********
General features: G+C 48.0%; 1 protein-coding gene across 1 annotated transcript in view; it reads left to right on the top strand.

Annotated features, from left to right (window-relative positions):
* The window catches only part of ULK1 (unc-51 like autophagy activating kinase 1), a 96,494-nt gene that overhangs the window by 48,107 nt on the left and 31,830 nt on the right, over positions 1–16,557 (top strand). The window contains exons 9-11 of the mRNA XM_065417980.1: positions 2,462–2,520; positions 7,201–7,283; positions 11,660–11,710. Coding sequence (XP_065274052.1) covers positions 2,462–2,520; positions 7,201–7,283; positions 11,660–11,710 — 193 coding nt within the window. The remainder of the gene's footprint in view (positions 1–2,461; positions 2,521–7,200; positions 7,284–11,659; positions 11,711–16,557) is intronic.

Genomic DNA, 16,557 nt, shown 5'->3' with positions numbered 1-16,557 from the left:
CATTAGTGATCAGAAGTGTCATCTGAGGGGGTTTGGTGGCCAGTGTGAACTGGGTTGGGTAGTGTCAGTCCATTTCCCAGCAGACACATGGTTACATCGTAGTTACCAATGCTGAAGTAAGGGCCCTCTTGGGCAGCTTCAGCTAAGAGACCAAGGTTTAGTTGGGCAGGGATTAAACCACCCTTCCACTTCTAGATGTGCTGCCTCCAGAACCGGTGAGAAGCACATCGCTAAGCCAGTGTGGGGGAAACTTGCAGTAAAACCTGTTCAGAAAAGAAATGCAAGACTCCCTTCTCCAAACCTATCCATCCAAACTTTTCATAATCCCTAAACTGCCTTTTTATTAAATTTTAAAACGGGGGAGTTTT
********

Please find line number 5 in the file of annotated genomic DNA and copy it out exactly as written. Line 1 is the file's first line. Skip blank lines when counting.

CATTAGTGATCAGAAGTGTCATCTGAGGGGGTTTGGTGGCCAGTGTGAACTGGGTTGGGTAGTGTCAGTCCATTTCCCAGCAGACACATGGTTACATCGTAGTTACCAATGCTGAAGTAAGGGCCCTCTTGGGCAGCTTCAGCTAAGAGACCAAGGTTTAGTTGGGCAGGGATTAAACCACCCTTCCACTTCTAGATGTGCTGCCTCCAGAACCGGTGAGAAGCACATCGCTAAGCCAGTGTGGGGGAAACTTGCAGTAAAACCTGTTCAGAAAAGAAATGCAAGACTCCCTTCTCCAAACCTATCCATCCAAACTTTTCATAATCCCTAAACTGCCTTTTTATTAAATTTTAAAACGGGGGAGTTTT